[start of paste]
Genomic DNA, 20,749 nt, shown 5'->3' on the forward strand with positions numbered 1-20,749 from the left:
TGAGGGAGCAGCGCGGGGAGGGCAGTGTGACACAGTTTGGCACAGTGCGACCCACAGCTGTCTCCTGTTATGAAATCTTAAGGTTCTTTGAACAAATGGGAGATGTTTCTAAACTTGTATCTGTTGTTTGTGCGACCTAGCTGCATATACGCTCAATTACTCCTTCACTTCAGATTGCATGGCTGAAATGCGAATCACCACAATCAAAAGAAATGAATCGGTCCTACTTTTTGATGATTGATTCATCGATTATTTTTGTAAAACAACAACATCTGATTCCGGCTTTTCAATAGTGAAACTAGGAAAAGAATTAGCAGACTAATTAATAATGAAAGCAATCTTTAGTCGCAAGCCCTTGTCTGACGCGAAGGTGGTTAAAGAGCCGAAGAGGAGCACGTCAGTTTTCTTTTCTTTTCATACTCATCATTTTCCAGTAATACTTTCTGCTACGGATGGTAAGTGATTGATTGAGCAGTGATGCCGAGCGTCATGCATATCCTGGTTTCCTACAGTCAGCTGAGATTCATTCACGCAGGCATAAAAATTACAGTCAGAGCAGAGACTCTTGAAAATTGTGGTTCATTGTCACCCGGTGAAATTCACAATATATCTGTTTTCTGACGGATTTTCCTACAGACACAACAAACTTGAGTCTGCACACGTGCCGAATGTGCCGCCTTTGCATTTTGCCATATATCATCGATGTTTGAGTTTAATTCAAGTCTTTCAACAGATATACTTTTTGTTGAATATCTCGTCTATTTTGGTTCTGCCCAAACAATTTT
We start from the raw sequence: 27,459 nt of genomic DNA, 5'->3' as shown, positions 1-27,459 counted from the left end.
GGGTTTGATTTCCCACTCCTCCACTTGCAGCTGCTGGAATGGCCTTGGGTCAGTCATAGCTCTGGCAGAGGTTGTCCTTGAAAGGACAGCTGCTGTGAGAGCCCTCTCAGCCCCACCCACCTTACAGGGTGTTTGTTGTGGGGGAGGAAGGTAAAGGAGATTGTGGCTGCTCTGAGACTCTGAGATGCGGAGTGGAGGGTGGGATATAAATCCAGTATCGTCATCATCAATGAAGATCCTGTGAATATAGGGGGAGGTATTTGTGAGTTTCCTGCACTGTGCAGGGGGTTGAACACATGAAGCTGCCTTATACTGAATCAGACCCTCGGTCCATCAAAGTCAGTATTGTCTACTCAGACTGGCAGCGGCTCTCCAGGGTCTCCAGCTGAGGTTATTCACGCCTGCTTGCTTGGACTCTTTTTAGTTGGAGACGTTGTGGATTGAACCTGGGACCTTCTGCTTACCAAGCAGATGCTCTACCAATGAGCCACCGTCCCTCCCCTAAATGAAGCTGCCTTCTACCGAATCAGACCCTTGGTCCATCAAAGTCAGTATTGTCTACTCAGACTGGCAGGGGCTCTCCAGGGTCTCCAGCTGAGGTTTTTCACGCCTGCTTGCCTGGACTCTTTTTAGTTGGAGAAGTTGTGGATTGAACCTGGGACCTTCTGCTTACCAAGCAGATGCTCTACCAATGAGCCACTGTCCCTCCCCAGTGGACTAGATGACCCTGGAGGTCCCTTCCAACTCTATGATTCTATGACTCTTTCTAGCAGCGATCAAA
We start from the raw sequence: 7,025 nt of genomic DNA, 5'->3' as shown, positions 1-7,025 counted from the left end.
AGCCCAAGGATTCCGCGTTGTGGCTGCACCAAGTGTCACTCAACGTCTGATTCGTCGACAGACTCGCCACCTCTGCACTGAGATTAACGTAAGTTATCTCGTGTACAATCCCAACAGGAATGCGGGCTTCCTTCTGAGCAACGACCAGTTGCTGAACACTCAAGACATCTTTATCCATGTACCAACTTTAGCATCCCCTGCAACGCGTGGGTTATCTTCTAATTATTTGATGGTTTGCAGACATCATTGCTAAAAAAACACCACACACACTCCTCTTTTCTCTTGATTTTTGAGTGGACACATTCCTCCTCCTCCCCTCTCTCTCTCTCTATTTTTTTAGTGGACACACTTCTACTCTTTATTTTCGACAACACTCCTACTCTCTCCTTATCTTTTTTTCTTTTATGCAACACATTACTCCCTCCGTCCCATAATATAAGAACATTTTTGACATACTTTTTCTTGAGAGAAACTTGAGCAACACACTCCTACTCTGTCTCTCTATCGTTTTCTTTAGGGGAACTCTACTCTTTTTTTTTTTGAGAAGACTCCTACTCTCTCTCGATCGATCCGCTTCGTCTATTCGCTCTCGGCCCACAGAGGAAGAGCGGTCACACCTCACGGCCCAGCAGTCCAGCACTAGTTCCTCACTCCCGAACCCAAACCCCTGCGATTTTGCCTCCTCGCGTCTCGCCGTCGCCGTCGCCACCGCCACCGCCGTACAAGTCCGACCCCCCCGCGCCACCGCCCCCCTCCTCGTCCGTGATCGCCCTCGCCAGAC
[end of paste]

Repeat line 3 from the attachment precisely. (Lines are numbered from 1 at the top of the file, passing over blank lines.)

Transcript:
We start from the raw sequence: 27,459 nt of genomic DNA, 5'->3' as shown, positions 1-27,459 counted from the left end.